I’m excited to announce that Rio Ruidoso, the first book in my Three Rivers Trilogy on the Lincoln County War, was released this week as a Five Star Western from Gale, a Cengage Company. In many ways, this book was six decades in the making from the time I first visited Lincoln, New Mexico, as a seven-year-old with my parents and little brother.
In Lincoln when I was a wide-eyed kid I walked for the first time in the steps of Billy the Kid, starting a lifelong fascination with life in the Old West. Lincoln was just a side trip from our vacation destination of Ruidoso, a virtual paradise from our West Texas home, with mountains and pine trees and streams, things you could only read about in Midland.
Having spent most of my life in West Texas, I’ve made dozens of trips back to the mountains of Ruidoso and on every visit I always take a journey back to Lincoln. The other day I was going through some old family photos and found one of myself and my brother with our dad in a Ruidoso stream on our first trip in 1957. I hope to one day find a photo of me in Lincoln on that same trip.
Shortly after I returned from that trip, Mom took me to the Midland City-County Library and I checked out The Tragic Days of Billy the Kid by Frazier Hunt and devoured the book, the first I ever read on Billy and the Lincoln County War. I’ve probably consumed more books on the Lincoln County War than on any other subject in my life, so it was only natural that I would eventually write about it, first with The Demise of Billy the Kid, and now with Rio Ruidoso. It’s not like I’m the first to see the dramatic potential of the Kid or the Lincoln County War, so I looked at some of the lesser known events before, during and after the feud and tried to develop my plot around those events in my latest book.
Rio Ruidoso focuses on some of the racial bigotry surrounding the Texas expatriate Horrell Brothers and the political corruption of Lawrence G. Murphy, the region’s economic kingpin, that preceded the Lincoln County War.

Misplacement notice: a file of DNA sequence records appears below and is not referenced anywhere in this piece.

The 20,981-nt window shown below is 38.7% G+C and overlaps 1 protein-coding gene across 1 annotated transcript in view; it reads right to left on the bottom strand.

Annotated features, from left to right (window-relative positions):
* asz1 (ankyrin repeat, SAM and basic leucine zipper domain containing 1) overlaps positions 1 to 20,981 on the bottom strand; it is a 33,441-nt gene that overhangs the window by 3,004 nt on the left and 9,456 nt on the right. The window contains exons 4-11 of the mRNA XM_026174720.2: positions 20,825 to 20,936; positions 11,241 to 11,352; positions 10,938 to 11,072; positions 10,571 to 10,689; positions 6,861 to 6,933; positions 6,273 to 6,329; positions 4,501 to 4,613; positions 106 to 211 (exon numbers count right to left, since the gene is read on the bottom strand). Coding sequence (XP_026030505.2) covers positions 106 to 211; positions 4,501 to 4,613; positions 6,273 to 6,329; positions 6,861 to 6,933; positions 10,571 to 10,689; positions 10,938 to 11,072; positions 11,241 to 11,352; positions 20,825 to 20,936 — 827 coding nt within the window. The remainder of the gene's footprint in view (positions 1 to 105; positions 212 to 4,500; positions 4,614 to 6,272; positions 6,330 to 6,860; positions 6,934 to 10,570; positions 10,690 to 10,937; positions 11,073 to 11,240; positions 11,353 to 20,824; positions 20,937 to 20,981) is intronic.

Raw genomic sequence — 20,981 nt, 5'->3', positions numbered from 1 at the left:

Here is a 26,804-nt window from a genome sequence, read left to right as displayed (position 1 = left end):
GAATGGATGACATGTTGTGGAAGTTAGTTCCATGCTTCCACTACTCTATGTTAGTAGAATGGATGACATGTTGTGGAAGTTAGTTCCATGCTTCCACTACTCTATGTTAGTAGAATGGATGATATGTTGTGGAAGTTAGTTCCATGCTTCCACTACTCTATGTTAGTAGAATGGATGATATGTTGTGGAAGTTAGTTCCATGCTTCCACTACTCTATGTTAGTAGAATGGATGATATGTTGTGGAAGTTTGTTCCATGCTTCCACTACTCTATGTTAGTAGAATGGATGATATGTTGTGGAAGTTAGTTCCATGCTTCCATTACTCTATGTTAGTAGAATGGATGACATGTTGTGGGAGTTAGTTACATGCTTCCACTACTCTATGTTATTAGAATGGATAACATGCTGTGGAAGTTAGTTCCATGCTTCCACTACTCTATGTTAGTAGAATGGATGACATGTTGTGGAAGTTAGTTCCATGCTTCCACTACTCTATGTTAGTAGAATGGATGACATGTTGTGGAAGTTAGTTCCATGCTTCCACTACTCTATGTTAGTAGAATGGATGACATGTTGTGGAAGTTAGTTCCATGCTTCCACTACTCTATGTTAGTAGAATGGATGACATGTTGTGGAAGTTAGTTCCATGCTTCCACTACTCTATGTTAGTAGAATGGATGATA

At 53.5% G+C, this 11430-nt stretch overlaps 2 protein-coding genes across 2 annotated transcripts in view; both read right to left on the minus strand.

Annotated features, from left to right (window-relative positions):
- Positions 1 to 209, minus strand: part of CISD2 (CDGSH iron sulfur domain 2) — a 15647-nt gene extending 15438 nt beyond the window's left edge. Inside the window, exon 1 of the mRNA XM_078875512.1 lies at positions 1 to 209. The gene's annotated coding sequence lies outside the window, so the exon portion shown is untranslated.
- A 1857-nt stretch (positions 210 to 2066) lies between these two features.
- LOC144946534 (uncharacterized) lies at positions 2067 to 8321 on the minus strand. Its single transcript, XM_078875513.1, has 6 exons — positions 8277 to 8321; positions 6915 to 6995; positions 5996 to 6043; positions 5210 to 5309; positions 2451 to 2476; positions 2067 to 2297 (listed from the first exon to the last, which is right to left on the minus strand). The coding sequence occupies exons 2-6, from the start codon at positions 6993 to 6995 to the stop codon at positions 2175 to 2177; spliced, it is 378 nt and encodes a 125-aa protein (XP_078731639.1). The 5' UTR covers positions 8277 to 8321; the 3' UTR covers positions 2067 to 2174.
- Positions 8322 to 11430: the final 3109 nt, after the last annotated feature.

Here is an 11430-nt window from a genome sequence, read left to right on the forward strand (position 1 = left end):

My book received a great review from Booklist in its Jan. 1, 2020 edition as follows: “Lewis begins the Three Rivers Trilogy in the weeks leading up to the Lincoln County War (1878–1881), a conflict in the New Mexico Territory made famous because of Billy the Kid’s participation in its most notorious skirmishes. Taciturn Wes Bracken arrives in Lincoln County after leaving bad memories of the Civil War behind in Arkansas. Before he even has the opportunity to meet up with his brother, Luther, he ends up a marked man when he saves a Mexican-American family from a local posse. Things only get worse from there: Luther’s alcoholism is more severe than Wes ever suspected, Luther’s claim to the homestead is tenuous, and a band of horse thieves has been plaguing the area. Plus, it’s unclear which one of Lincoln County’s two wealthy businessmen has the people’s best interests at heart, and which one is plotting against them all. Lewis deftly weaves actual stakeholders from the War into the action (including Jesse Evans, John Chisum, and Lawrence Murphy) and successfully uses a sweet and progressive love story to move the engaging plot forward. — Sarah Steers”
The trilogy was named for the three rivers—Rio Ruidoso, Rio Bonito and Rio Hondo—that come together to feed the Pecos River. The second book in the trilogy, Rio Bonito, is now with the editors for a 2021 publication date, and I’m doing the final research (more reading on the feud and the Kid, yeah!) for Rio Hondo, which is due in December. None of that would ever have been possible without that first trip to Lincoln years ago and without the support of my editors today. So, a special thanks go to Senior Editor Tiffany Schofield and Editor Hazel Rumney for their faith in me and for their editing skills which greatly enhanced the final product.
If you’re interested in a new look at the events preceding the Lincoln County War, check out Rio Ruidoso on Amazon.